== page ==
The Wodaabe are a fun-loving, friendly, and hospitable people. You’ll meet them on our Trans-Sahara Expedition when we’re next able to operate one. (Glimpses of Our Breathtaking World #57 Photo ©Jack Wheeler)
The oldest part of the Silk Road was originally called the Jade Road along the string of oases watered by runoff from the Kunlun mountains of northern Tibet on the southern edge of the Takla Makan desert in Chinese Turkestan. This is where the finest jade was to be found, washed down from Tibet. This is the route that Marco Polo took with his father and uncle in 1272 to reach the court of the Mongol Emperor Kublai Khan.
This is what the Jade Road looks like today, near the fabled oasis of Khotan. Save for the road being asphalted and the farmer’s cart being towed by a small tractor instead of a donkey, Polo would recognize it. (Glimpses of Our Breathtaking World #179 photo ©Jack Wheeler)
This is the Anglican Christ Church Cathedral in Stanley, capital of the Falkland Islands, consecrated in 1892. In front is its famous Whale Bone Arch, made from the jaw bones of two blue whales (the largest creature to have ever lived, bigger than any dinosaur, and still swimming in our oceans today).
The Falklands are in far southern Atlantic some 300 miles east of the tip of South America. Claimed by Britain in 1782, an ongoing dispute first with Spain then Argentine resulted in Britain declaring it a Crown Colony and establishing a settlement, Stanley, in 1840. In 1982, after constantly claiming the islands were theirs, Argentina militarily invaded. The Falklands War was won by Margaret Thatcher ordering the British Navy, Army, and Royal Marines to take the islands back at gunpoint.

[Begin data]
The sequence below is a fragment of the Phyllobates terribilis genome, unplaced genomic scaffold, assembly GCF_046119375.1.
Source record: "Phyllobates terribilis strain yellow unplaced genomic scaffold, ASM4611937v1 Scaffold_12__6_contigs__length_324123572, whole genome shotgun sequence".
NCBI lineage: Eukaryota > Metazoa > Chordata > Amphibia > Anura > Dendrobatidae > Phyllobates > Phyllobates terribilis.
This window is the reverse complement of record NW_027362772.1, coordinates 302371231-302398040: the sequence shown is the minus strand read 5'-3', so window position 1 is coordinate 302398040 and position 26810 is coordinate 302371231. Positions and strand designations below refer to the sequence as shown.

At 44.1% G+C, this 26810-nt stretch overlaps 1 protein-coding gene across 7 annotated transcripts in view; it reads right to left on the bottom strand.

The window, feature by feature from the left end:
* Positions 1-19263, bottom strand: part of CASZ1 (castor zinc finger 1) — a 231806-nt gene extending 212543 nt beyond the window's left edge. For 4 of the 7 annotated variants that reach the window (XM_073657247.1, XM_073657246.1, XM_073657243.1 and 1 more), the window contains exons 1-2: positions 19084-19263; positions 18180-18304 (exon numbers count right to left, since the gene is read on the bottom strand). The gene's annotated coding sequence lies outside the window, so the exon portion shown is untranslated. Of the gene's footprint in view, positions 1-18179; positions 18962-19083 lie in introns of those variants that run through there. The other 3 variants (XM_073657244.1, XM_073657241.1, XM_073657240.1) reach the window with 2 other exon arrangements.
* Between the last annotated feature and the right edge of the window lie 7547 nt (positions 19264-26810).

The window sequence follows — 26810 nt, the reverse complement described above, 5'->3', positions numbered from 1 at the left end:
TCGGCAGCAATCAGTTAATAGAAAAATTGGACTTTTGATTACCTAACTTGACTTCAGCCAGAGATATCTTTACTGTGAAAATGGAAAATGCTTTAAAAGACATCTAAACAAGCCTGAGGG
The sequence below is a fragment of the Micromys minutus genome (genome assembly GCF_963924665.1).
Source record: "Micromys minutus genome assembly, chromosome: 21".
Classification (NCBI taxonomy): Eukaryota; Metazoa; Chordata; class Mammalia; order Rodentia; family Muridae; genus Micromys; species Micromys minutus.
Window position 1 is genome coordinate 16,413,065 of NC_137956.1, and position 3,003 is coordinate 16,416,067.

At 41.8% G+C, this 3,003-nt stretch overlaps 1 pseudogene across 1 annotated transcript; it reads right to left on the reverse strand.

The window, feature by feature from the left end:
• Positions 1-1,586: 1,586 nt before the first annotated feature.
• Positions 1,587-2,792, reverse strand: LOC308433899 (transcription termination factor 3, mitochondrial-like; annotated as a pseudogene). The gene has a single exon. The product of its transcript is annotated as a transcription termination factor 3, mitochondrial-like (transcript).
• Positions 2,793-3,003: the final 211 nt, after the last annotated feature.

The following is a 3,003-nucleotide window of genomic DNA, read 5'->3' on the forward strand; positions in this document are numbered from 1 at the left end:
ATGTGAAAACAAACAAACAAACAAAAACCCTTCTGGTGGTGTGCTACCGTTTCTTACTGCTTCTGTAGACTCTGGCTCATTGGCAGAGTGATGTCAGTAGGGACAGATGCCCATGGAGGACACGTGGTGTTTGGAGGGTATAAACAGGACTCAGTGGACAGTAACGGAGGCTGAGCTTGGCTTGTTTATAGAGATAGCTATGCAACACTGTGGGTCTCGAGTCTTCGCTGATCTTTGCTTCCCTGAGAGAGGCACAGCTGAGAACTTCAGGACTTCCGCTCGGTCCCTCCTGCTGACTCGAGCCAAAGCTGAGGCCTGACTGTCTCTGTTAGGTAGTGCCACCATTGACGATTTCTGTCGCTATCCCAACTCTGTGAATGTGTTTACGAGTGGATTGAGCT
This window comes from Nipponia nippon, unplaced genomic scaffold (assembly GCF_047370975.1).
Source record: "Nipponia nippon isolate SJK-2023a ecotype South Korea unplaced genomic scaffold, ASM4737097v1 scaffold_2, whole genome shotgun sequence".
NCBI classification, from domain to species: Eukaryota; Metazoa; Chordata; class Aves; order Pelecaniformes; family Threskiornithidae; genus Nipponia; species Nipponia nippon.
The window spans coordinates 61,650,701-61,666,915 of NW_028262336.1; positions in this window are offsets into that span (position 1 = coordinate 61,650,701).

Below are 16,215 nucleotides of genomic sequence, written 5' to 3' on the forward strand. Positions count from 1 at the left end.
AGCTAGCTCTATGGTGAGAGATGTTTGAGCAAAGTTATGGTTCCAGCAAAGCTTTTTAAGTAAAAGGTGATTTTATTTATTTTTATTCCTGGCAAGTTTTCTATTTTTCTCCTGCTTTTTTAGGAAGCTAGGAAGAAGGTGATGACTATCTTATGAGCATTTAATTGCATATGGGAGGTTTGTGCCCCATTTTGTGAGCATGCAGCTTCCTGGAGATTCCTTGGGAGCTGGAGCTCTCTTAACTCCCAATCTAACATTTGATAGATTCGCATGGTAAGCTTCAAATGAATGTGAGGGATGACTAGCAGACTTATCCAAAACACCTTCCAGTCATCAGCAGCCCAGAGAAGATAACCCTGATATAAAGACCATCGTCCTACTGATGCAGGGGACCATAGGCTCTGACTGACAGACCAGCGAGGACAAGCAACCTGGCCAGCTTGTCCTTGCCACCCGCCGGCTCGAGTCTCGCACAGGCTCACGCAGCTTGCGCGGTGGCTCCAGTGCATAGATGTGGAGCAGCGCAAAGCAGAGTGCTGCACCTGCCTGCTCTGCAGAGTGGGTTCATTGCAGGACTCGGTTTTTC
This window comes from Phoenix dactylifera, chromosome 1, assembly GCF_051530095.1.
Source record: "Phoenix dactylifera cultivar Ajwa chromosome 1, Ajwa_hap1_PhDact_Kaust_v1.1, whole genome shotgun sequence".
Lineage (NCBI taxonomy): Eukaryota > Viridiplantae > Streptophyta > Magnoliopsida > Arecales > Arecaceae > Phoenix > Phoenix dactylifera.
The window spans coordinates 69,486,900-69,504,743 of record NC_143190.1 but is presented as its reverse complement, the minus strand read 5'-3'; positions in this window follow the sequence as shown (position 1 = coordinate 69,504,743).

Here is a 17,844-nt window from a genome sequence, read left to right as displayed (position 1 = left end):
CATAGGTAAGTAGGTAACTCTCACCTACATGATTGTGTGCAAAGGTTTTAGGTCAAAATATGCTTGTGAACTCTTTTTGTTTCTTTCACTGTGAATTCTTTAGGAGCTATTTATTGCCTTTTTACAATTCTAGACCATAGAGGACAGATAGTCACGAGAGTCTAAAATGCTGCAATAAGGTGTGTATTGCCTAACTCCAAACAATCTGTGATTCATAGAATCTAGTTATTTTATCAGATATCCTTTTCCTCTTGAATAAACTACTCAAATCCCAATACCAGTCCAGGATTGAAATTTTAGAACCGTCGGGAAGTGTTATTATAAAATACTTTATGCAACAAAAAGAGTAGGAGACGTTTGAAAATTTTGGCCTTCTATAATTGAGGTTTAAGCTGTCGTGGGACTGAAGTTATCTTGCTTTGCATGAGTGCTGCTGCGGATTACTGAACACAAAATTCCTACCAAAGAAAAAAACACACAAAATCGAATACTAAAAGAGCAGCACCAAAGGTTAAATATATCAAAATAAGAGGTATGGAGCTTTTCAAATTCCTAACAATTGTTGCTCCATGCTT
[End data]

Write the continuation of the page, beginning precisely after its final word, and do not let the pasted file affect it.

Today, Falklanders are the most patriotic people of all British possessions. They are wonderfully cheerful and friendly. There’s no more British place on earth. Don’t ever pass a chance to come here. (Glimpses of Our Breathtaking World #167 photo ©Jack Wheeler)
The colossal red-orange dunes of Sossusvlei in Namibia are the world’s highest, largest, and oldest sand dunes. The one you see here is nicknamed Big Daddy at over 1,000 feet high. You climb it barefoot in early morning – and take plenty of water! The sand of Big Daddy is five million years old, filled with iron oxide giving its color.
Sossusvlei is in the middle of the Namib Sand Sea, which is the oldest desert on Earth, over 60 million years old. Plants, small animals and insects live here on the water from fog than often blankets the desert near the Atlantic Ocean. The Namib coastline is known as the Skeleton Coast for all the shipwrecks along it due to the impenetrable fog. Along it you’ll also find vast breeding colonies of fur seals numbering in the thousands. This is one of our planet’s most fascinating yet little known places waiting for you to explore. (Glimpses of Our Breathtaking World #274 photo ©Jack Wheeler)
[This Monday’s Archive was published in TTP on May 21, 2014. It is even more relevant today as the eco-fascisti are in more power than ever to ruin science and ruin America’s economy with their “climate change” warmism hoax. Plus, it’s one of the more fascinating stories in the history of science – real science that is. Oh, and there was a very personal reason why I was here too.]
TTP, May 21, 2014
Ilheu do Bom-Bom, Principe Island, São Tomé & Principe, Africa. I have come here, one of the remotest and least known countries in Africa, for two reasons.